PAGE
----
Market Snapshot: Dow bounces 200 points higher after Friday selloff, China market rout

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U.S. stocks bounced back at the start of trade Monday, following a brutal selloff Friday. The bounce comes as equity indexes in China suffered their worst daily declines in years — in the first trading session for Chinese markets since the spread of the coronavirus gained steam in late January.

How are major indexes faring?

The Dow Jones Industrial Average  DJIA, +0.89% gained 203 points, or 0.7%, to 28,462, while the S&P 500 index SPX, +0.94% climbed 25 points, or 0.8%, to 3,251. The Nasdaq Composite Index COMP, +1.15%  advanced 82 points to 9,233, a gain of 0.9%.

On Friday, the Dow shed 603.41 points, or 2.1%, to settle at 28,256.03. The S&P 500 lost 58.14 points, or 1.8%, ending at 3,225.52. The Nasdaq Composite Index retreated 148 points, or 1.6%, closing at 9,150.94.

The Friday selloff left the Dow with a 1% January decline, while the S&P 500 saw a monthly decline of 0.2%. The technology-heavy Nasdaq index held on to a 2% gain for January.

What’s driving the market?

U.S. stocks rebounded to start the week following a significant selloff last week amid concerns over an Asian influenza that has thus far claimed at least 361 lives and infected more than 17,000 people looms large in China and has commanded the attention of domestic investors.

With the S&P 500 down nearly 4% from its January record close, market participants were taking stock of current levels and the potential, long-term effects of the outbreak. “The expected economic fallout from the Wuhan virus grew substantially last week as numerous companies closed production at facilities in China,” wrote Tom Essaye, president of the Sevens Report, in a Monday note to clients.

Given “the market was priced for perfection,” the pullback was justified, but “nothing has changed our general option that this is a regular pullback, not the start of something bigger,” given that economic activity will likely rebound once the virus is contained, Essaye wrote.

Overnight Monday, Chinese stocks plunged on their first day of trading since Jan. 24, the start of an extended Lunar New Year holiday that coincided with the rapid spread of the illness, which has drawn comparisons with the outbreak of severe acute respiratory syndrome, or SARS, beginning in 2002.

The Shenzhen Composite 399106, -8.41%  dropped 8.4%, while the Shanghai Composite SHCOMP, -7.72%  fell 7.7%, marking the worst daily tumble for that index since 2015. Chinese equity markets had been closed since Jan. 24 for the New Year holiday.

Investors had been bracing for a sharp slide in Chinese equities due to anticipation of a pent-up desire to reprice Asian equities in the wake of the viral outbreak that has limited the movement of tens of millions of people in China and caused a number of businesses to temporarily shutdown in Wuhan City, where the virus reportedly first originated.

“The Chinese central bank provided assistance to the markets in the form of a liquidity boost, but it didn’t do much to reassure confidence,” wrote David Madden, market analyst at CMC Markets UK, in a Monday research report.

The People’s Bank of China said it would inject about $173 billion into the economy to stem the economic downturn, along with other measures to stabilize the economy.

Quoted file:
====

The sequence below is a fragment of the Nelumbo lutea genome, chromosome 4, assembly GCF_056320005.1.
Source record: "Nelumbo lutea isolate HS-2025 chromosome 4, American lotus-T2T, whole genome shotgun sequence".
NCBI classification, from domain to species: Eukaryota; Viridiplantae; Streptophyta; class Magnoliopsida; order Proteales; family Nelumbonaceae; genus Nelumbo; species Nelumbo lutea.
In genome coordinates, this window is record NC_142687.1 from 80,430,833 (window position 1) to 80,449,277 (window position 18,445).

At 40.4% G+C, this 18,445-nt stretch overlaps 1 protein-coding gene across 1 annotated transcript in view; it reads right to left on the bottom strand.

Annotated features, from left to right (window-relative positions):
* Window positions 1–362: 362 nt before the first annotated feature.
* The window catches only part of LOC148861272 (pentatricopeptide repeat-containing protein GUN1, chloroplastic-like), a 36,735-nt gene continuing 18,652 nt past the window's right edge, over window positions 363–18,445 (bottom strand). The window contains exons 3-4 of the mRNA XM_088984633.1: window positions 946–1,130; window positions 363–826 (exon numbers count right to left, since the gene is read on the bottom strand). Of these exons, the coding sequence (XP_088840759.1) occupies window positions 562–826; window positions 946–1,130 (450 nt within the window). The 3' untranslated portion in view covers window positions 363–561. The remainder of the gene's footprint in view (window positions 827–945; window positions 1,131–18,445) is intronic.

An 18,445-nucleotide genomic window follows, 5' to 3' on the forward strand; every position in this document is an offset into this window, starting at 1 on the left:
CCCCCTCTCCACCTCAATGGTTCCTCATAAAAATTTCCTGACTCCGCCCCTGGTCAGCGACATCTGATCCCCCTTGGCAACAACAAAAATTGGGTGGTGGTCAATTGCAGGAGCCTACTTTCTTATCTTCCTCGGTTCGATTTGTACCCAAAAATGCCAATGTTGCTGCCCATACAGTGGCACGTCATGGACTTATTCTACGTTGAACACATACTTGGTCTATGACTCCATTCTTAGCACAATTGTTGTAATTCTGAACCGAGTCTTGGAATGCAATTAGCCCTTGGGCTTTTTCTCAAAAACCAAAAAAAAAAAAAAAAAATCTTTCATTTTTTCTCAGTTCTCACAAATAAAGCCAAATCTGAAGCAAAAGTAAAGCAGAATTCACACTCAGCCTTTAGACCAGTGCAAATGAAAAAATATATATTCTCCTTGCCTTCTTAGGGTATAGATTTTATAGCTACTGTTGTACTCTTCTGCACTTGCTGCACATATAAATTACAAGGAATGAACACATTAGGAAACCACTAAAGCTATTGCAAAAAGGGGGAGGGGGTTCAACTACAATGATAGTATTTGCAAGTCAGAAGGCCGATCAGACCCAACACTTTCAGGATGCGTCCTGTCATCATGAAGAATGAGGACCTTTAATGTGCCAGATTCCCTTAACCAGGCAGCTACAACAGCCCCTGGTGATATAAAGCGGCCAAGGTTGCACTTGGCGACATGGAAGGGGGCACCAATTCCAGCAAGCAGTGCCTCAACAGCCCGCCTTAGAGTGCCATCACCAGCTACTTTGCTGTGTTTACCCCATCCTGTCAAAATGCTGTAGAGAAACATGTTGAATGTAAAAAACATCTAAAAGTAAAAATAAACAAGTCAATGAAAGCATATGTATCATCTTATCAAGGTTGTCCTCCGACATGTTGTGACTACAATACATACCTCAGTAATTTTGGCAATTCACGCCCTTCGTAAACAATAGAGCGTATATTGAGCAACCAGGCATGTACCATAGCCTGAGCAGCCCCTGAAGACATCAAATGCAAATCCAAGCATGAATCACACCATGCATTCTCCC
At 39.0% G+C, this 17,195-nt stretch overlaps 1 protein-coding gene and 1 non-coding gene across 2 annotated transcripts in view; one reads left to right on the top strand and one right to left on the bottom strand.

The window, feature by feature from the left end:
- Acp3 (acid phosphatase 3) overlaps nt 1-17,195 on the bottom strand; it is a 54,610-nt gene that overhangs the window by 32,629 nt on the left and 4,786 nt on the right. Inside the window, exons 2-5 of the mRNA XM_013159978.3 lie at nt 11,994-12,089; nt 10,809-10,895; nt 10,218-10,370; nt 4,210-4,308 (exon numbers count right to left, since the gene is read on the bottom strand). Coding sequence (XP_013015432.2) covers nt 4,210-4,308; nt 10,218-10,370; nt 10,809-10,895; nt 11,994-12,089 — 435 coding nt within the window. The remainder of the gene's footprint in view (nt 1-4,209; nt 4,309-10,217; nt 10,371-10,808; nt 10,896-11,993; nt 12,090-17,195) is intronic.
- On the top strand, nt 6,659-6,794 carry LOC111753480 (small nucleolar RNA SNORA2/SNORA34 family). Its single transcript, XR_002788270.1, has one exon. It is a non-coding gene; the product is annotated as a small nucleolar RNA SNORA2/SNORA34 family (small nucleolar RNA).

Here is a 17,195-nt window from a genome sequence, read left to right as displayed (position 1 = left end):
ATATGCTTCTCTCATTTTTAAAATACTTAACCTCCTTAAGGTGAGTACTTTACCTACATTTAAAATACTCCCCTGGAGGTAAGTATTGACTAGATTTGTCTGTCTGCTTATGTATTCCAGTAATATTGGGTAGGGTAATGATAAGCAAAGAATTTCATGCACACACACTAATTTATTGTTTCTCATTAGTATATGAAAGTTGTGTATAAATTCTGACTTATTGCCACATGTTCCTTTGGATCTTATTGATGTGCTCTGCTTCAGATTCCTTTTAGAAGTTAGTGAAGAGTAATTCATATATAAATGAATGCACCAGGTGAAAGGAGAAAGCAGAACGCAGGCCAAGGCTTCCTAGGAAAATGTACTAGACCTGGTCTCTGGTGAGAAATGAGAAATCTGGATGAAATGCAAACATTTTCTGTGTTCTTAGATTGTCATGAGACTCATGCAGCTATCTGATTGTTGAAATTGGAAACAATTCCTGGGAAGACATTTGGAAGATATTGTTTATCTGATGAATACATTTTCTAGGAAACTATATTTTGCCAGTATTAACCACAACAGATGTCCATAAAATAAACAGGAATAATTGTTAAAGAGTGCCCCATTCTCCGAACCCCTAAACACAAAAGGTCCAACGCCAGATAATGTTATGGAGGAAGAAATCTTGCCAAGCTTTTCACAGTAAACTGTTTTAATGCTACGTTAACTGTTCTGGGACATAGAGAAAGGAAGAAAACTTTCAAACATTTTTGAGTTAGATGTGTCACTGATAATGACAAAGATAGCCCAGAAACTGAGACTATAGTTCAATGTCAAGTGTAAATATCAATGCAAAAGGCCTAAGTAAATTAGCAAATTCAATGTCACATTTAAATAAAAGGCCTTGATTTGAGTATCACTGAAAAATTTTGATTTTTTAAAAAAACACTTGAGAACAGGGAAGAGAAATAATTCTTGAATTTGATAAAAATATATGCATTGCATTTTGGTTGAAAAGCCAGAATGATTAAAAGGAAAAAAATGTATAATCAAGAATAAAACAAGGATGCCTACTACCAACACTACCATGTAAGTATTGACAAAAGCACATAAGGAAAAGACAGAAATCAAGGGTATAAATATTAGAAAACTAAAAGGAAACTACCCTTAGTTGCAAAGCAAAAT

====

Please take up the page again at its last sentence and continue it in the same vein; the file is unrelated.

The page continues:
On Friday, the Dow and S&P 500 erased their year-to-date gains after President Donald Trump declared a U.S. public-health emergency in response to the coronavirus outbreak in China, ordering up to a 14-day quarantine for citizens returning from China’s Hubei province and denying entry to some foreigners.

Looking ahead, the Institute for Supply Management will provide data on the health of manufacturing activity for January at 10 a.m. Ahead of that, at 9:45 a.m. Eastern, Markit will release its January purchasing managers index for the manufacturing sector.

Meanwhile, investors are also keeping an eye on developments tied to the 2020 presidential election, with the closely watched Iowa Caucus set to for later Monday.

Which stocks are in focus?

Alphabet Inc., the parent of Google Inc. GOOG, +2.24% GOOGL, +2.15%, is slated to report after the closing bell Monday, with investors looking for revenue from the search giant beyond advertising. YouTube and self-driving subsidiary Waymo are the most promising revenue sources.

Dow component Nike Inc. NKE, +3.95%  gained 3.3% after declining 5.9% last week. UBS analyst Jay Sole upgraded the company from buy to neutral Monday.

Fellow Dow constituent Exxon Mobil Corp. XOM, -1.83%  declined 1.9% after Goldman Sachs placed a sell rating on the stock.

Shares of Gilead Sciences Inc. GILD, +6.28%  rallied 5.8% in premarket action, after reports the pharmaceutical company will test a new antiviral drug for effectiveness in treating Coronavirus.

U.S.-trade shares of Baidu Inc. BIDU, +5.79%  were up 4.8% before the start of trade, after the company raised its fourth-quarter guidance.

How are other markets trading?

Government bond yields were ticking higher, with the yield of the 10-year U.S. Treasury note TMUBMUSD10Y, +2.72%  up about 3 basis points to 1.55%.

Oil prices were trading slightly lower. The price of a barrel of West Texas Intermediate crude for March delivery CLH20, -1.07%  fell 0.9% to $51.08. In precious metals, the price of GCJ20, -0.37%  fell 0.3% to about $1583 an ounce.

The U.S. dollar DXY, +0.40%  gained 0.3% relative to a basket of six rivals.

In Europe, stocks ticked higher, with the Stoxx Europe 600 SXXP, +0.14%  up 0.1%.

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